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» January 30, 2006 «
This is food check-out week, the time when according to government statistics the average American has earned enough to pay for the family food supply for the entire year. Most Americans work until mid-April to pay their taxes, but only five weeks to pay for food. Farm Bureau promotes the week to make consumers aware that they pay only nine and a half percent of disposable income for food, less than citizens of any other country. Americans enjoy the safest most abundant and most affordable food supply in the world.
Winter rainfall in the San Joaquin Valley is running a little above normal and growers who plant cover crops in their raisin grape vineyards report plants are doing very well. Despite a tight labor supply for the pruning and tying of vines, the work is progressing and growers have several more weeks in which to finish the job. As the vineyards begin to dry from January rainstorms, growers are busy applying dormant sprays and preparing fields for new grape plantings.
Investigators with the California Department of Food and Agriculture have seized more than 600 pounds of illegally produced soft cheese, also known as bathtub cheese. Working with local law enforcement in Southern California, they seized one of the largest quantities of illegal cheese on record. Evidence at the scene near Perris, indicates sizeable production capability. Illegally produced cheese poses a serious health risk as it could contain harmful bacteria.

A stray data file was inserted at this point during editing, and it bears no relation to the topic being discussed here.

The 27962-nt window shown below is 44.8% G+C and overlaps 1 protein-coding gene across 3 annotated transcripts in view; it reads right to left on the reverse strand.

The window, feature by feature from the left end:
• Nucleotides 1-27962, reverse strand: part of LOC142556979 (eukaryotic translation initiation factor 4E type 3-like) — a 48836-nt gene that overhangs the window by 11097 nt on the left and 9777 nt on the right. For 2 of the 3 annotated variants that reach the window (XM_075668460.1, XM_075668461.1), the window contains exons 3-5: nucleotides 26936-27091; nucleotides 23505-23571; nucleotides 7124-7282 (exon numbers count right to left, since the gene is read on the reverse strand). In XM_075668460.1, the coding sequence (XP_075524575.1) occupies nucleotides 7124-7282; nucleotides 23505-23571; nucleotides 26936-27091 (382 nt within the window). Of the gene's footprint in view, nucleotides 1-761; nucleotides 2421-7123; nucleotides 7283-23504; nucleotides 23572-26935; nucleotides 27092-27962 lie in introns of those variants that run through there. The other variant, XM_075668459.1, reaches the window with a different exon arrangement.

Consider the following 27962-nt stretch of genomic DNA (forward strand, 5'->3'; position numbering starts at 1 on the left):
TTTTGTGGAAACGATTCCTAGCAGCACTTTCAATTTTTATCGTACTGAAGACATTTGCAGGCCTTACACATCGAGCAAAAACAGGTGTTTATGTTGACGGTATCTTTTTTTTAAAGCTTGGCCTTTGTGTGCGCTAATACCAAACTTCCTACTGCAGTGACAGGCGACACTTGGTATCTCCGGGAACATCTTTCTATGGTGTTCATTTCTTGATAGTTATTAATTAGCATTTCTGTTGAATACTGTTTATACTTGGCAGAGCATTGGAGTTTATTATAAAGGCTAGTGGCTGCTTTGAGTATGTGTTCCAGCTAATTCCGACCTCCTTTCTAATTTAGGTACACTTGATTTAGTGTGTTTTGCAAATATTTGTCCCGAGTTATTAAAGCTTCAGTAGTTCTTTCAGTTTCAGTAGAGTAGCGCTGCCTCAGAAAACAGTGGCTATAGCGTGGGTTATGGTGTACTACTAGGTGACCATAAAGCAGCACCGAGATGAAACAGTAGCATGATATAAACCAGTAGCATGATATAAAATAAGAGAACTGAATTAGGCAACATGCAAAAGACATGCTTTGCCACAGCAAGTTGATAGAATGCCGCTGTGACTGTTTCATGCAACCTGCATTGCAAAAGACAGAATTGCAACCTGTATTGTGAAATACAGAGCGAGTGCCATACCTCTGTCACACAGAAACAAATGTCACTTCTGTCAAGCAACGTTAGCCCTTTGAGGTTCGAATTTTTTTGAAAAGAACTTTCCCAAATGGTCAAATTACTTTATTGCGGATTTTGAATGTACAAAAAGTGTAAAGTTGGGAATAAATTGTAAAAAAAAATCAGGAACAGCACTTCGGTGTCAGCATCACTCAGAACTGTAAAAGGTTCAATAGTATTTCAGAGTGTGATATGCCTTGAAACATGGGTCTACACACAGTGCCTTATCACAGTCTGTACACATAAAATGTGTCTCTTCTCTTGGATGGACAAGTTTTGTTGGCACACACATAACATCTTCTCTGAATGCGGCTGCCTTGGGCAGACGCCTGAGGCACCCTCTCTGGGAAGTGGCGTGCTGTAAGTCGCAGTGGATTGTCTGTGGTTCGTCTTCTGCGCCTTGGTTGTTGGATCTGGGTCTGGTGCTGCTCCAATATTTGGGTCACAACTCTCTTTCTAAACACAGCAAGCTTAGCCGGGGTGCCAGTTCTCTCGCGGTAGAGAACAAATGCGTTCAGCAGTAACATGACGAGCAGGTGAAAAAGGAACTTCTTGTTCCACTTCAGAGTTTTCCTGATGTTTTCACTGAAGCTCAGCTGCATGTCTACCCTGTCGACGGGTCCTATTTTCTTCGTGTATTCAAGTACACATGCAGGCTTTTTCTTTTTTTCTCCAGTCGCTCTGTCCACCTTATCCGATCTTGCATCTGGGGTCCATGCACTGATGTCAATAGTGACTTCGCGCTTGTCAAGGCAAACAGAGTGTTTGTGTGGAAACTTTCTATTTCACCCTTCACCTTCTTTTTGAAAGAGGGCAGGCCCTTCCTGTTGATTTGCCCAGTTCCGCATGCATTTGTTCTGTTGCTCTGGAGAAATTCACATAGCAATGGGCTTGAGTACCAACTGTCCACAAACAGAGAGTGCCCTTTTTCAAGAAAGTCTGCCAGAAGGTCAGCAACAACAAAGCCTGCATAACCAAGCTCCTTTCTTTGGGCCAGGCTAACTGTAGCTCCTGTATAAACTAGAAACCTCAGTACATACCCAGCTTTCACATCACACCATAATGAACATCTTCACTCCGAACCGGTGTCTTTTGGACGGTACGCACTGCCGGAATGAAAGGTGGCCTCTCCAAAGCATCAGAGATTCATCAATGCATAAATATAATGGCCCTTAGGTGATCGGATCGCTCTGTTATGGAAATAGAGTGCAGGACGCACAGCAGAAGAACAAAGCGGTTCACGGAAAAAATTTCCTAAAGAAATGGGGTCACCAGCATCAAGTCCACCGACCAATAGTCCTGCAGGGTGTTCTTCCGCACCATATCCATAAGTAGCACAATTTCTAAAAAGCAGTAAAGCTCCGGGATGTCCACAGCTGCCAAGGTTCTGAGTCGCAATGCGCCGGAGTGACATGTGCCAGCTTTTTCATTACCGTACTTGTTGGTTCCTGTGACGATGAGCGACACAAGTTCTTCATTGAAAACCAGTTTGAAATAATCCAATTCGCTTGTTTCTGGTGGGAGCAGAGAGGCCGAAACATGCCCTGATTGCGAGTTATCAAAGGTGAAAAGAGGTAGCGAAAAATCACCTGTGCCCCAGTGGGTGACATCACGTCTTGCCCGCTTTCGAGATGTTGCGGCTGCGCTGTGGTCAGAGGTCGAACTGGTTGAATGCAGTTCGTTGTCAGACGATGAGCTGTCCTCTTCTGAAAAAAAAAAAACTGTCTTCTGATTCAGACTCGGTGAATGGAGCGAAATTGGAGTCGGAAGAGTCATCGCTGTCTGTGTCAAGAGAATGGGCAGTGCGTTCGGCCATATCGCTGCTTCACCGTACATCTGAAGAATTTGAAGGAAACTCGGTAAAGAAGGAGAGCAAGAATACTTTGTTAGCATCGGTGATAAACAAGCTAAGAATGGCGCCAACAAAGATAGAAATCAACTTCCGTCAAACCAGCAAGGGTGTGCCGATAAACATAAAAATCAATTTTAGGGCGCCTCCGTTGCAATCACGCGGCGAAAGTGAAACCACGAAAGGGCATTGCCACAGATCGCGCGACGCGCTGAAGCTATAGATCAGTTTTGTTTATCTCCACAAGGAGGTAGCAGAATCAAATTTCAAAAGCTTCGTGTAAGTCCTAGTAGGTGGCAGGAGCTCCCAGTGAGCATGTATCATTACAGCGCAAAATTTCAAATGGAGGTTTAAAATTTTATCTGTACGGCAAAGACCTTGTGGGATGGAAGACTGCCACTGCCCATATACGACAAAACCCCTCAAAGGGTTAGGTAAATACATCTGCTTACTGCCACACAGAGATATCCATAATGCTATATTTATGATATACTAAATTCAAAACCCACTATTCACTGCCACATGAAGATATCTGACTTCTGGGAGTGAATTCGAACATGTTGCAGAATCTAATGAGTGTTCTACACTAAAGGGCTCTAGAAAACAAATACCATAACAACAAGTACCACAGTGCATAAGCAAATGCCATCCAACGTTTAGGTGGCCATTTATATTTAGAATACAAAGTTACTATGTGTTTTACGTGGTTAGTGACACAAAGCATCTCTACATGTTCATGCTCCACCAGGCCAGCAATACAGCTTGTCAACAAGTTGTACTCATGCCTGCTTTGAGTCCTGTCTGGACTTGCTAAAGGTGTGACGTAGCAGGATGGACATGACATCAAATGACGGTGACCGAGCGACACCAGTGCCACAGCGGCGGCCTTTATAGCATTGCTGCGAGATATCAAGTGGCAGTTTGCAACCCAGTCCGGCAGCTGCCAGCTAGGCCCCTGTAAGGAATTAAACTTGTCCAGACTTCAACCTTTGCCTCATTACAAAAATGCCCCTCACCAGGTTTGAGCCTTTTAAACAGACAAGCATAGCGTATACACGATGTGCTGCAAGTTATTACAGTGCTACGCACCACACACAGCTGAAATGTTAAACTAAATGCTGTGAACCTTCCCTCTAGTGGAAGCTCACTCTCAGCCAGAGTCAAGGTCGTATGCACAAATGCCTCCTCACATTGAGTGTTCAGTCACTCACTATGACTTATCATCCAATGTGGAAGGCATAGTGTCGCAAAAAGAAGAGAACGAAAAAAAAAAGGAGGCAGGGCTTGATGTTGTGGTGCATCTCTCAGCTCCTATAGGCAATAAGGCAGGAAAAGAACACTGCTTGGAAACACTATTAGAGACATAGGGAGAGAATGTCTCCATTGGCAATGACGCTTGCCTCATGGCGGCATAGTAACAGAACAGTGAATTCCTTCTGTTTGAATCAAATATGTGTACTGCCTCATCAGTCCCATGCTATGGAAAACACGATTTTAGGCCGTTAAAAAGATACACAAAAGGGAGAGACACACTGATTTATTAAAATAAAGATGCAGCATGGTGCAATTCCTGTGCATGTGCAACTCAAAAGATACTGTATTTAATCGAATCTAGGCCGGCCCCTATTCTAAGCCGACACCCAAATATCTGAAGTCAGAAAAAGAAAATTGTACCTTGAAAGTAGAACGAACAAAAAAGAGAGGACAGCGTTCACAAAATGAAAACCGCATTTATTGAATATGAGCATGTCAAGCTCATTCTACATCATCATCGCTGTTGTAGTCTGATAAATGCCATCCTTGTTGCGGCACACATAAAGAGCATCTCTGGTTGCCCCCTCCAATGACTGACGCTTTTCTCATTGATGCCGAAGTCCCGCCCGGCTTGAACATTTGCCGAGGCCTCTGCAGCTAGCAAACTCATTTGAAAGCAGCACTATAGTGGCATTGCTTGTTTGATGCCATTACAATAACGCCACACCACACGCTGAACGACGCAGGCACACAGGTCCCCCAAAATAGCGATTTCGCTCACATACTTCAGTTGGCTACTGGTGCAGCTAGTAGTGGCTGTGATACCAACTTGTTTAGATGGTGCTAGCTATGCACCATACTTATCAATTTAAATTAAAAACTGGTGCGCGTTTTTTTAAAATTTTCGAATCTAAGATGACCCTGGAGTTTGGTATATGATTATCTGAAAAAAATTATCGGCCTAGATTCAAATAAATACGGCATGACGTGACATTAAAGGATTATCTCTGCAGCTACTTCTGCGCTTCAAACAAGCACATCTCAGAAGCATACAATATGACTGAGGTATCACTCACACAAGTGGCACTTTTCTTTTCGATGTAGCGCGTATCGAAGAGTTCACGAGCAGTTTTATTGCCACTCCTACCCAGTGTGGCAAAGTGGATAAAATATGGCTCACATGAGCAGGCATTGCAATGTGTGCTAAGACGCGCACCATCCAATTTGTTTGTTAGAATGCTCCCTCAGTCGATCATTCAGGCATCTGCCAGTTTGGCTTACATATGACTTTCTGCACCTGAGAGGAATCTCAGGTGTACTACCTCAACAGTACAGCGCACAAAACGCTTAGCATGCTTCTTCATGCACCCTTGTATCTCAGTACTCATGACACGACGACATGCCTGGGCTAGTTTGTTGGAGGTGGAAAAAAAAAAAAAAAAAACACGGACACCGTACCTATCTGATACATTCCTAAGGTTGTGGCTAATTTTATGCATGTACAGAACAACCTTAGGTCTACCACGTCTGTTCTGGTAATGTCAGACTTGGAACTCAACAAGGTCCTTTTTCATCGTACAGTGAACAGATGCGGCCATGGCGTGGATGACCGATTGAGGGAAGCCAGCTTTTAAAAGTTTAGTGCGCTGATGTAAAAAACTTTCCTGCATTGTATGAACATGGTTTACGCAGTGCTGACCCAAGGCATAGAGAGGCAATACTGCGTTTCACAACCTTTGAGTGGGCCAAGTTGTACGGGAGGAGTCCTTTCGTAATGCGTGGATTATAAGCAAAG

California remains the nation&39;s number one vegetable source, though a new report said 2005 values were down. A US Department of Agriculture report says the state's farmers produced nearly half of the nation's fresh vegetables and supplied more than 60 percent of the processing vegetables. Fresh market value of nearly four point six billion dollars was down 12 percent from 2004. Overall production was down slightly. California's top processing vegetables also dropped in value, largely on canning tomato declines.Top